In October, the USA and other countries observe LGBTQ+ History month. This month, SAGA (the Sexuality and Gender Alliance) and The Sundial Press are collaborating each week to highlight this history. Short, sweet and scintillating, we hope you enjoy them.
Marsha P. Johnson was a drag queen and gay rights activist living in New York from the 1960s up until her death. As a child, Johnson was a victim of sexaul assault and when her family refused to accept her sexual orientation, she knew there was nothing left for her there. So, at the age of 18, Johnson left for New York with only 15 dollars to her name. Johnson lived on the streets, oftentimes selling sex to survive the next day. Despite this struggle, Johnson was an active fighter for her rights. She participated in the Gay Liberation Front and co-founded the Street Transvestite Action Revolutionaries organization. Her activism continued until her tragic death in 1992. Clement Streiff’s poem honors her struggles, success, and death.
You were bathing in the flickering lights,
Whirling around in the crowds that you knew so well
Everybody was looking at you, Marsha
But if only they knew.
You were born with the burden of your name
Malcolm Michaels Jr. did not understand
Why the boys were so mean to her,
Why this dress was not to be worn,
Why you were called “lower than a dog” by your own mother.
So you grew a shell of steel
With nothing but fifteen bucks and a bag of clothes
And settled to New York City.
Oh Marsha, how did it feel to see the skyscrapers?
Life was tough but you made it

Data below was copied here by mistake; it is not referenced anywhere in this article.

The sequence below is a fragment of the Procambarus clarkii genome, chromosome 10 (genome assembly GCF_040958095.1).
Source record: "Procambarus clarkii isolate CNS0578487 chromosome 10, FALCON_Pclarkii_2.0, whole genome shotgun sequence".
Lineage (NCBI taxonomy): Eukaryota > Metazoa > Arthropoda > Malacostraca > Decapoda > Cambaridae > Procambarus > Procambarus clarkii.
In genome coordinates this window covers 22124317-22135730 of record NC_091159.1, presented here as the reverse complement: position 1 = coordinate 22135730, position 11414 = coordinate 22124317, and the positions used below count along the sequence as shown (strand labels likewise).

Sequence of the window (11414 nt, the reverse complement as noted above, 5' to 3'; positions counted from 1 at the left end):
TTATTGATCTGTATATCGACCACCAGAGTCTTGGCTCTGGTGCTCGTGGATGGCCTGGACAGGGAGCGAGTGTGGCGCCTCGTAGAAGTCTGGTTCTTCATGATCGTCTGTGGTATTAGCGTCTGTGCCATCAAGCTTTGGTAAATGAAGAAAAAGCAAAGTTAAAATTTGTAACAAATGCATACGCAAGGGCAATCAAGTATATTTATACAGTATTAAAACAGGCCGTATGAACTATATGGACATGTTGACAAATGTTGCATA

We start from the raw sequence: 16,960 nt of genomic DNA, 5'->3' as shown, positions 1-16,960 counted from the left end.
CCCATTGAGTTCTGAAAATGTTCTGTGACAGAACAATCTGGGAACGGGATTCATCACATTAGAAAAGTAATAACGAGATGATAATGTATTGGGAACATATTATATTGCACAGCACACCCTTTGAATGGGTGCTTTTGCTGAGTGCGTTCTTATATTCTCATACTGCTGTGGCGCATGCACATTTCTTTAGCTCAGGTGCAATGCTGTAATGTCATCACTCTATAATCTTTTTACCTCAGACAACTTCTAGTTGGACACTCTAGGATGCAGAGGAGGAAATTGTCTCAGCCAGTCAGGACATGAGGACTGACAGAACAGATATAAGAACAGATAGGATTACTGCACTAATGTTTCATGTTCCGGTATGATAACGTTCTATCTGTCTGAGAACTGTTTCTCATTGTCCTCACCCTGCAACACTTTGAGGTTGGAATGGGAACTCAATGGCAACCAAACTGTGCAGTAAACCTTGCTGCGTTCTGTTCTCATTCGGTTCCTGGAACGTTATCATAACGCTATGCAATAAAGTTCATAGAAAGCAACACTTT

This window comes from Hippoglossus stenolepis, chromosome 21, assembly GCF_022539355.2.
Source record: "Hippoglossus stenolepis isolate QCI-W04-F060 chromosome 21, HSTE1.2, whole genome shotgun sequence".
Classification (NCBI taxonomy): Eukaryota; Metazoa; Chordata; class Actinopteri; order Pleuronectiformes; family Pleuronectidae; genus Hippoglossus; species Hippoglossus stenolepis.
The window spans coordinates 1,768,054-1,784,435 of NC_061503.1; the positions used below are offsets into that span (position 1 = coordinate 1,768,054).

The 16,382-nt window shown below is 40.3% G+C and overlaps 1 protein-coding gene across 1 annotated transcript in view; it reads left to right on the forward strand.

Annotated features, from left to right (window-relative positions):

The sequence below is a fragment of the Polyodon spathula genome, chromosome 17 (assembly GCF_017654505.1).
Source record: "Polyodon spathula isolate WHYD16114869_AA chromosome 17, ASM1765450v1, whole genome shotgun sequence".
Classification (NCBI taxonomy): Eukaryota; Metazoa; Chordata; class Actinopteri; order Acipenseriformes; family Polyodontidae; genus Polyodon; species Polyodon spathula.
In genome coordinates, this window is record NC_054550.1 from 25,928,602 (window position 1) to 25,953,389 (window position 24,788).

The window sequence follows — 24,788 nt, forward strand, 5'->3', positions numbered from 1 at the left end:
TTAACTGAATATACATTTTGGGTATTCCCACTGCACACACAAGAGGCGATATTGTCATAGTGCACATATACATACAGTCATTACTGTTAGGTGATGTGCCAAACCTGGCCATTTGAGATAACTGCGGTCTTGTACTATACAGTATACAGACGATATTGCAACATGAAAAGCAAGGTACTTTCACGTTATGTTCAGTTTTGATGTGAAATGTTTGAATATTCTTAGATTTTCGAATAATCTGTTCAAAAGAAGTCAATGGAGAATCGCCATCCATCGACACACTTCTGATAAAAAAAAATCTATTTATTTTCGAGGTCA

Slept here and there,
Lending your body to feed yourself
Your mind being so low
Your survival being a challenge to the face of the Earth.
Yet you still felt yourself living high sometimes
Like when Andy wanted you to be his canvas
Took these polaroids of you
Your smile, immortalized.
Or when you entered your new home for the first time
On Christopher Street.
What did you want to find there?
You started showing up every day
Soon enough you became the star of Stonewall
People wouldn’t know your distress
But people would at least know your name.
You became a great among the greatest
So great you merged into Manhattan’s skyline
June 28, 1969
It is past midnight
Everything is a blur
Policemen came in
They are burning Stonewall
They even brought truncheons
Oh Marsha, why?
“I got my civil rights”
You beautifully shouted
You fought along your friends,
Along the community that was left bleeding.
A road was paved for you:
You’re an activist now, Marsha, they would say
Gay Liberation Front
Street Transvestite Action Revolutionaries
You did it all.
Your smile shed light during the darkest of days
Warm beads and sunrays and love
Emanating from your shattered heart
A body is floating in the Hudson River
Marsha is dead
Long live Marsha’s memory.
Clément Streiff is a News section writer for the Sundial Press. Originally from rural France but a wannabe international kid, he is now a first-year student in the Dual BA Program between Sciences Po and Columbia University. When he is not procrastinating and denying hundreds of deadlines, Clément can also be found jogging, reading essays he can’t understand, cooking meals with love, and listening to ABBA’s Gold in a concerningly obsessive way.